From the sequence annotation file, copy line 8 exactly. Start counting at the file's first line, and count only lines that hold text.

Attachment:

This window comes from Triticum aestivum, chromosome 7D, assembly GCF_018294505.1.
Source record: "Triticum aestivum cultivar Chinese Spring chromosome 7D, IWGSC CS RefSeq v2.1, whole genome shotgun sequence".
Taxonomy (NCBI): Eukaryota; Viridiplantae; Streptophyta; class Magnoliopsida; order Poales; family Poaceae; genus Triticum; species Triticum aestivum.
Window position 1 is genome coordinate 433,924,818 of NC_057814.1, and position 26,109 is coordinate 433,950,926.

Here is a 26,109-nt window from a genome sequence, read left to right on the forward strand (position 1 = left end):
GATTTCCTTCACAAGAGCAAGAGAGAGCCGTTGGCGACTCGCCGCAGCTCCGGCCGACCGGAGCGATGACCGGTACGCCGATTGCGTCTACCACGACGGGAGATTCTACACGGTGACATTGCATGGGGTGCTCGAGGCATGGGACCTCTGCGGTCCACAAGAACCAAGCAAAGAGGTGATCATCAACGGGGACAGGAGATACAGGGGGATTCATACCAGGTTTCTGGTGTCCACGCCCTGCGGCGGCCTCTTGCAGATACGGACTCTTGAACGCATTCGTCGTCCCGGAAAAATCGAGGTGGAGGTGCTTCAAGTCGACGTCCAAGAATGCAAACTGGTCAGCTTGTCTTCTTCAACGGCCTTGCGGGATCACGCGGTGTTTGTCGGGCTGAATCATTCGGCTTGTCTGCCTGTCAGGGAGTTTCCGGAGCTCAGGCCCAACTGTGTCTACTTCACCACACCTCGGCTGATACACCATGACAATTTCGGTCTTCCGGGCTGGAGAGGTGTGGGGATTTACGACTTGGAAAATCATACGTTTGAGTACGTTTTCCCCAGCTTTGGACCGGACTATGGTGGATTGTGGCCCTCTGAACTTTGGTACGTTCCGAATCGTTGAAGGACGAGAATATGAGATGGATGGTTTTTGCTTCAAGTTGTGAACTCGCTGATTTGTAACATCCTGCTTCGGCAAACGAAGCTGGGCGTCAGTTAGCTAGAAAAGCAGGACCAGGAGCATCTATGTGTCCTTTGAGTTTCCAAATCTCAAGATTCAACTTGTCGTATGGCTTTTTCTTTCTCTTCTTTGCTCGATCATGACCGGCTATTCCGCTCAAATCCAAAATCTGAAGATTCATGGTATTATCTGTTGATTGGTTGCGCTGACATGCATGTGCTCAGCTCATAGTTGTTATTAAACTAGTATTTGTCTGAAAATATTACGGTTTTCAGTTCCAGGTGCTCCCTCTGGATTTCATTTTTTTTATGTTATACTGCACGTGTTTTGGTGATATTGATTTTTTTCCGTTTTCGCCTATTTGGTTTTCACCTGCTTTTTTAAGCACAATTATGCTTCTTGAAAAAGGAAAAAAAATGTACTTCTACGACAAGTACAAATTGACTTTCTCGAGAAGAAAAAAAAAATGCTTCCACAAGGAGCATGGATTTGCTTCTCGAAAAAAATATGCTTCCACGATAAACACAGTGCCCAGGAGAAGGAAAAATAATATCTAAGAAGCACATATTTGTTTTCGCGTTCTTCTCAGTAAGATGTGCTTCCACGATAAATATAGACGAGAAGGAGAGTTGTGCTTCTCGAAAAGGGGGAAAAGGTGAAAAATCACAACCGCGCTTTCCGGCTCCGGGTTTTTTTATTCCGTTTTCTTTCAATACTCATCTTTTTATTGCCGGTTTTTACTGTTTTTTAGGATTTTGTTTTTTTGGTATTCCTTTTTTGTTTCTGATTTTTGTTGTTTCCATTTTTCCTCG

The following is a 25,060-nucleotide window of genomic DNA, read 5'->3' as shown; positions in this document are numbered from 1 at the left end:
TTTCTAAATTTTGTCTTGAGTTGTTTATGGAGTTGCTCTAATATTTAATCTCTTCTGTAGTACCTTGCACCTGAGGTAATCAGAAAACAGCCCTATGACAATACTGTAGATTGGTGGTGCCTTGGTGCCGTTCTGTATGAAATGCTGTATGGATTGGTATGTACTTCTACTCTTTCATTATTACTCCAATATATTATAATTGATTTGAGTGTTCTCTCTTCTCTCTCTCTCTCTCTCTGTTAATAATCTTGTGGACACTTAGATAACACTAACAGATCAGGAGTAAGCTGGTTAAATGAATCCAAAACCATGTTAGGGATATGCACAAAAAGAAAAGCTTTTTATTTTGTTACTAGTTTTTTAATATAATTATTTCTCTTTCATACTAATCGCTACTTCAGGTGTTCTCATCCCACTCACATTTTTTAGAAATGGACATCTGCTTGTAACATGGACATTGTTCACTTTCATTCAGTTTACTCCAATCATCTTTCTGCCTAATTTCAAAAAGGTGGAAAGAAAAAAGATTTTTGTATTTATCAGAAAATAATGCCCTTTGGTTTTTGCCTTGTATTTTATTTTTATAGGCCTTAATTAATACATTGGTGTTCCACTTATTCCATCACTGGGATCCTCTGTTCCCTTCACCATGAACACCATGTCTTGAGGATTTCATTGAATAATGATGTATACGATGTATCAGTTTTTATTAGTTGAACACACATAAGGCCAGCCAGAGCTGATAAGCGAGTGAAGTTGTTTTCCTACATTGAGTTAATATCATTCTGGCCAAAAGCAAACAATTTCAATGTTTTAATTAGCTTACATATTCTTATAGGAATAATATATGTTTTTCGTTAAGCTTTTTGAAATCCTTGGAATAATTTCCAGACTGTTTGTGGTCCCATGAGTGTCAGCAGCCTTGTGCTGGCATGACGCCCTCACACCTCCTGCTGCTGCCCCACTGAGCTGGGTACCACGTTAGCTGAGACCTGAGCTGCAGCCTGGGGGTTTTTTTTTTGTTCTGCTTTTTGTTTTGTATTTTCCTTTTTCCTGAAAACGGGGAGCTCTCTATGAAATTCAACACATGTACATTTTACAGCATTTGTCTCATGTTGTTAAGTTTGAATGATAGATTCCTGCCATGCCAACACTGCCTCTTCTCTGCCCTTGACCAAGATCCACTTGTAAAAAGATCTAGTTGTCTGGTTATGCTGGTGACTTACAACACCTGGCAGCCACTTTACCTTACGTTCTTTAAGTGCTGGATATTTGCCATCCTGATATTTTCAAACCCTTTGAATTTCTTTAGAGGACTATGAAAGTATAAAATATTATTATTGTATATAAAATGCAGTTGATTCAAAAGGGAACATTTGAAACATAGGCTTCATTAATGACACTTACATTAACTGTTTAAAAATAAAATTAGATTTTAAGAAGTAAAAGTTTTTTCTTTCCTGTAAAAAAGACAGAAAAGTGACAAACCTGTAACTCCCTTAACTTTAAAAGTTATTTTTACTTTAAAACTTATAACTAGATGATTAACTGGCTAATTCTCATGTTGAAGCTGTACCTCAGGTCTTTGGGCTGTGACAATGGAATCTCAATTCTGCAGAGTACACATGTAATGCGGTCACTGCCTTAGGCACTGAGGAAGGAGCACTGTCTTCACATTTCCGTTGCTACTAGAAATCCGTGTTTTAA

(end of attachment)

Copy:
TTTCTAAATTTTGTCTTGAGTTGTTTATGGAGTTGCTCTAATATTTAATCTCTTCTGTAGTACCTTGCACCTGAGGTAATCAGAAAACAGCCCTATGACAATACTGTAGATTGGTGGTGCCTTGGTGCCGTTCTGTATGAAATGCTGTATGGATTGGTATGTACTTCTACTCTTTCATTATTACTCCAATATATTATAATTGATTTGAGTGTTCTCTCTTCTCTCTCTCTCTCTCTCTGTTAATAATCTTGTGGACACTTAGATAACACTAACAGATCAGGAGTAAGCTGGTTAAATGAATCCAAAACCATGTTAGGGATATGCACAAAAAGAAAAGCTTTTTATTTTGTTACTAGTTTTTTAATATAATTATTTCTCTTTCATACTAATCGCTACTTCAGGTGTTCTCATCCCACTCACATTTTTTAGAAATGGACATCTGCTTGTAACATGGACATTGTTCACTTTCATTCAGTTTACTCCAATCATCTTTCTGCCTAATTTCAAAAAGGTGGAAAGAAAAAAGATTTTTGTATTTATCAGAAAATAATGCCCTTTGGTTTTTGCCTTGTATTTTATTTTTATAGGCCTTAATTAATACATTGGTGTTCCACTTATTCCATCACTGGGATCCTCTGTTCCCTTCACCATGAACACCATGTCTTGAGGATTTCATTGAATAATGATGTATACGATGTATCAGTTTTTATTAGTTGAACACACATAAGGCCAGCCAGAGCTGATAAGCGAGTGAAGTTGTTTTCCTACATTGAGTTAATATCATTCTGGCCAAAAGCAAACAATTTCAATGTTTTAATTAGCTTACATATTCTTATAGGAATAATATATGTTTTTCGTTAAGCTTTTTGAAATCCTTGGAATAATTTCCAGACTGTTTGTGGTCCCATGAGTGTCAGCAGCCTTGTGCTGGCATGACGCCCTCACACCTCCTGCTGCTGCCCCACTGAGCTGGGTACCACGTTAGCTGAGACCTGAGCTGCAGCCTGGGGGTTTTTTTTTTGTTCTGCTTTTTGTTTTGTATTTTCCTTTTTCCTGAAAACGGGGAGCTCTCTATGAAATTCAACACATGTACATTTTACAGCATTTGTCTCATGTTGTTAAGTTTGAATGATAGATTCCTGCCATGCCAACACTGCCTCTTCTCTGCCCTTGACCAAGATCCACTTGTAAAAAGATCTAGTTGTCTGGTTATGCTGGTGACTTACAACACCTGGCAGCCACTTTACCTTACGTTCTTTAAGTGCTGGATATTTGCCATCCTGATATTTTCAAACCCTTTGAATTTCTTTAGAGGACTATGAAAGTATAAAATATTATTATTGTATATAAAATGCAGTTGATTCAAAAGGGAACATTTGAAACATAGGCTTCATTAATGACACTTACATTAACTGTTTAAAAATAAAATTAGATTTTAAGAAGTAAAAGTTTTTTCTTTCCTGTAAAAAAGACAGAAAAGTGACAAACCTGTAACTCCCTTAACTTTAAAAGTTATTTTTACTTTAAAACTTATAACTAGATGATTAACTGGCTAATTCTCATGTTGAAGCTGTACCTCAGGTCTTTGGGCTGTGACAATGGAATCTCAATTCTGCAGAGTACACATGTAATGCGGTCACTGCCTTAGGCACTGAGGAAGGAGCACTGTCTTCACATTTCCGTTGCTACTAGAAATCCGTGTTTTAA